Feb. 18 2010 10:55 AM
Yvonne from Brooklyn, New York

I fail to understand the comment stated on the air that President Obama does not reach out to those who had supported him during the election!

Has this person ever gone to the websites Whitehouse.gov and my.barackobama.com or thought of joining Organizing for America (I am on their mailing list)????

There is constant outreach to me personally through my email to be involved in countless ways.

Feb. 18 2010 10:51 AM
J.C. from Minneapolis

The thing you have to remember about proportional representation is that there's no good way to decide who gets to fill the seats that a party has won. Countries that use the system (e.g. Germany for about half of the Bundestag) resort to parties nominating lists of candidates. If the party wins 15 seats, the first 15 names on the list are elected.

Of course, if you want a more direct say in who gets on those lists, you have to work your way up in the party ranks so you can be a convention delegate or committeeman. The sweet spot for any officeholder is to be so highly-ranked on the list that the party would have to face electoral catastrophe before you lose your seat.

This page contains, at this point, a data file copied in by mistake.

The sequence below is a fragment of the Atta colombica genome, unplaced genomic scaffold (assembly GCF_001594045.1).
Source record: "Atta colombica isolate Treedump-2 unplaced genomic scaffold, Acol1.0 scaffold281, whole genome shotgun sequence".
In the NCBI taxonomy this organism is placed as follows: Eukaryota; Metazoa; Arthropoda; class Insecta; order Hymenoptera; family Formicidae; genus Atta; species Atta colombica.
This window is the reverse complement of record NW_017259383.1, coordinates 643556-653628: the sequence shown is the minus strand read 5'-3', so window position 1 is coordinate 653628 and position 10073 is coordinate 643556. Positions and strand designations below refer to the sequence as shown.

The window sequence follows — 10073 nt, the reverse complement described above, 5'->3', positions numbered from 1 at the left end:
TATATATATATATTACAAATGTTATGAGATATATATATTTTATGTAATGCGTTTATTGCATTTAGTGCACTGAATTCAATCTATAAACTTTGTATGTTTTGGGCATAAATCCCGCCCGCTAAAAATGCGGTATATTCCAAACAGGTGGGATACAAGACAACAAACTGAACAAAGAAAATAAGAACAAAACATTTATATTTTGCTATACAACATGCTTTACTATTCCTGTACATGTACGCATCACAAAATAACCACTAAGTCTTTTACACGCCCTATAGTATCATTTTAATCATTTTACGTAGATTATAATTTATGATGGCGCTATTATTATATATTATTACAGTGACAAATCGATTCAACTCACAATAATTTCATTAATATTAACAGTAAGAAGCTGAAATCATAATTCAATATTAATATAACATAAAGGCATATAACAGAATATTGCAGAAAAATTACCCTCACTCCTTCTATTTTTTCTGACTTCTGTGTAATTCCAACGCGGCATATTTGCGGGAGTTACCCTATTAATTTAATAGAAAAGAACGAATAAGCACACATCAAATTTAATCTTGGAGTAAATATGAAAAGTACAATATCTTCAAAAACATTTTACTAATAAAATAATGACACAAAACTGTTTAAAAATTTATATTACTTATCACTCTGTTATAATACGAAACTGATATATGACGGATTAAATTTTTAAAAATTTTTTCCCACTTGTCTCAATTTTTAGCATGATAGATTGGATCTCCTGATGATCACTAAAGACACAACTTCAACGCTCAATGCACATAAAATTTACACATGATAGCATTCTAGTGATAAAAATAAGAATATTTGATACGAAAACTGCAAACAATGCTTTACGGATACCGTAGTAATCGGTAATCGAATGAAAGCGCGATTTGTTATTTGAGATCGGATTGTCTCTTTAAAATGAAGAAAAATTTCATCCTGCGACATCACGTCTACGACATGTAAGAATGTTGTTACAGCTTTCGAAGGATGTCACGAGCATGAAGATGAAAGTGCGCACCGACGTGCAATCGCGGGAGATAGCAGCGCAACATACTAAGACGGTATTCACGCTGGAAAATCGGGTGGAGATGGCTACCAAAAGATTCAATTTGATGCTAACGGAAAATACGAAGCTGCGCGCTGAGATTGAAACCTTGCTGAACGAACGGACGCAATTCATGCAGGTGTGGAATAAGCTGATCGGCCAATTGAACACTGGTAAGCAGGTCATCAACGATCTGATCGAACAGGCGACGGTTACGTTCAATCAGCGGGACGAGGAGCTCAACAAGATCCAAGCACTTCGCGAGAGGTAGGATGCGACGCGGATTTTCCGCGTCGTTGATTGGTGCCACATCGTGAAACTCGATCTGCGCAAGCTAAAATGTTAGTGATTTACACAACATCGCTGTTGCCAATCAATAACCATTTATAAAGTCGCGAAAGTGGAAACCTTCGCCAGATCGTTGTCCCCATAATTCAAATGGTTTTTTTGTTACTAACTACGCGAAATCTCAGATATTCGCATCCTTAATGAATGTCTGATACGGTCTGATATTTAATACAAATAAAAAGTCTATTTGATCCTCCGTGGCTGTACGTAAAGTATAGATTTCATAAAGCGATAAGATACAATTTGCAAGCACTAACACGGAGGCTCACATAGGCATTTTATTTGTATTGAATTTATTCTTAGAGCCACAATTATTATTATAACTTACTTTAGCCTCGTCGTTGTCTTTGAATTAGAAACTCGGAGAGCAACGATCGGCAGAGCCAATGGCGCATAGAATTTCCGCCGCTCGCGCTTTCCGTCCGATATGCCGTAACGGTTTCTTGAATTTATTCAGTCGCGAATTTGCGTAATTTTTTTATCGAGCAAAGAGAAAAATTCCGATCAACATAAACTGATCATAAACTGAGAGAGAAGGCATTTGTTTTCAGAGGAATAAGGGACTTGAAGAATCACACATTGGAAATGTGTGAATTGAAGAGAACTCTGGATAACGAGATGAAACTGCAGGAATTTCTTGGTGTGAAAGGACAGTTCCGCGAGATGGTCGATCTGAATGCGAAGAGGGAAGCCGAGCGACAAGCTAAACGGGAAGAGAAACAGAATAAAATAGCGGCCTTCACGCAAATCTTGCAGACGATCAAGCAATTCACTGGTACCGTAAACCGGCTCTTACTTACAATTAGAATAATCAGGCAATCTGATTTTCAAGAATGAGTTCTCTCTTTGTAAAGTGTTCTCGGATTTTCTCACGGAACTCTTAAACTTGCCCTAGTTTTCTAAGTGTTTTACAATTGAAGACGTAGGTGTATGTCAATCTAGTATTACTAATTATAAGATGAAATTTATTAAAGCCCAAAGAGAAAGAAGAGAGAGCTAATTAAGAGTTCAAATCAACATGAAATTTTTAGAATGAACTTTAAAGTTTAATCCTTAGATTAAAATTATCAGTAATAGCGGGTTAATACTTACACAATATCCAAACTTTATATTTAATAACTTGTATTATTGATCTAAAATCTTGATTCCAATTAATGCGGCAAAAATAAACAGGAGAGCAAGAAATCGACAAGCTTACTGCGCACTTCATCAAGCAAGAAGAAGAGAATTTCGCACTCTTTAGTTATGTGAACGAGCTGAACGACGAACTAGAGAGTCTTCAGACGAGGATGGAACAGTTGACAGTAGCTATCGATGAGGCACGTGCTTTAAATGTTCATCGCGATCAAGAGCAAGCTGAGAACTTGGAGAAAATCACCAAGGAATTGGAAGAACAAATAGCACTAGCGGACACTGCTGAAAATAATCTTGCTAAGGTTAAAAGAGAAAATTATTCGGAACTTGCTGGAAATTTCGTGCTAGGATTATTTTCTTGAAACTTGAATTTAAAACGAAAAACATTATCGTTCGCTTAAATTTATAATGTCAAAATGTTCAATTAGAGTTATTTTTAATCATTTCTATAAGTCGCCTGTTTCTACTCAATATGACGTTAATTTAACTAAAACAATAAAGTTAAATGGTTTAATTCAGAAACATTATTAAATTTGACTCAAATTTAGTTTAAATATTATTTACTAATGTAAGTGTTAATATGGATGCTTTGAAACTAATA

As for term limits...California has those.

Feb. 18 2010 10:44 AM
gary k. from hollis

The host and guest failed to show how partisanship is bad. Because it actually upholds the framer's intent to slow government action. They distrusted government. They also failed to understand that fillibuster is a mechanism to accomplish this----it permits a SIGNIFICANT minority to slow down the majority----which the pro Dem MSM considers a moral crusade when Dems are the minority, and deem it a problem----as the host believes----when Republicans are the minority. Hence the topic of today's show!

Host and guest also failed to understand who Mr. Brook's commentary was vapid: Presumably and inexplicably, a third party will have the wisdom to choose the right amount of spending and taxing?! How exactly will that happen?

Feb. 18 2010 10:35 AM
hjs from 11211

Tom
whose side are you on?

YES WE CAN end these 2 parties!

Feb. 18 2010 10:31 AM
Taher from Croton on Hudson

Evan Byah, a conservative Democrat, is part of the Washington problem. He made sure that the House of Representative's health bill would not pass in the senate.
Lots of luck Mr. Byah in retirement when you joining your wife by working for health insurance companies.

Feb. 18 2010 10:29 AM
Tom from Upper West Side

It is dangerous to think of historic templates without the context of time....i.e., While we have had other political parties in our country's past, our current giant parties - Democrat and Republican - are as firmly established as the largest corporations. Neither will be swept away in our lives by something as naive as voter discontent. Both major parties are bought and paid for, supported by special interests - and set for decades to come!

Feb. 18 2010 10:29 AM
RLewis from bowery